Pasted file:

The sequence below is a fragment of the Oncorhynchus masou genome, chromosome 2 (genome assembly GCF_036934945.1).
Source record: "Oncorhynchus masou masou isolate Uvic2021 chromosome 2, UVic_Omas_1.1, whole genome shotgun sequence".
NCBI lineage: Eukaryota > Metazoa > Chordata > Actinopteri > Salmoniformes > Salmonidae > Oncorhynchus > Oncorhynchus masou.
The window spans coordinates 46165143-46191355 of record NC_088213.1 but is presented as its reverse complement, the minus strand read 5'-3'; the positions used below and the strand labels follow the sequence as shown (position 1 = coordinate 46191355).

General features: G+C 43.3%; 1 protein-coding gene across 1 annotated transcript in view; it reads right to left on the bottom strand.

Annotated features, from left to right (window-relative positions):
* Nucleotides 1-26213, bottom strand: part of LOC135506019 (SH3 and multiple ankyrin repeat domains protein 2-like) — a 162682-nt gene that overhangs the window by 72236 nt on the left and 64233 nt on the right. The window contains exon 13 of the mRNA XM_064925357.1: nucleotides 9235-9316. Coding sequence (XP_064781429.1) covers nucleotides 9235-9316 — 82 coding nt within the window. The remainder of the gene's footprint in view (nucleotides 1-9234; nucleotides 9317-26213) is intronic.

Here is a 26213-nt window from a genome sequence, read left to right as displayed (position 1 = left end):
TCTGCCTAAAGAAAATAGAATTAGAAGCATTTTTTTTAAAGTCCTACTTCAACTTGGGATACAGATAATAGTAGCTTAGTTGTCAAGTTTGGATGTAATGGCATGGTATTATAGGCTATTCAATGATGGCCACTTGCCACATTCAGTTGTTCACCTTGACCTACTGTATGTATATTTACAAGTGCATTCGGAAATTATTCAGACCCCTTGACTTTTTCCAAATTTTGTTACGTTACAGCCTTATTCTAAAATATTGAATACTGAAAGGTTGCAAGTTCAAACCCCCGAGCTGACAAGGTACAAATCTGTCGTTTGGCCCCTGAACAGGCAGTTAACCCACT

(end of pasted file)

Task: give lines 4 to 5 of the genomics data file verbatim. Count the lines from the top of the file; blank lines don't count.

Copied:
The window spans coordinates 46165143-46191355 of record NC_088213.1 but is presented as its reverse complement, the minus strand read 5'-3'; the positions used below and the strand labels follow the sequence as shown (position 1 = coordinate 46191355).

General features: G+C 43.3%; 1 protein-coding gene across 1 annotated transcript in view; it reads right to left on the bottom strand.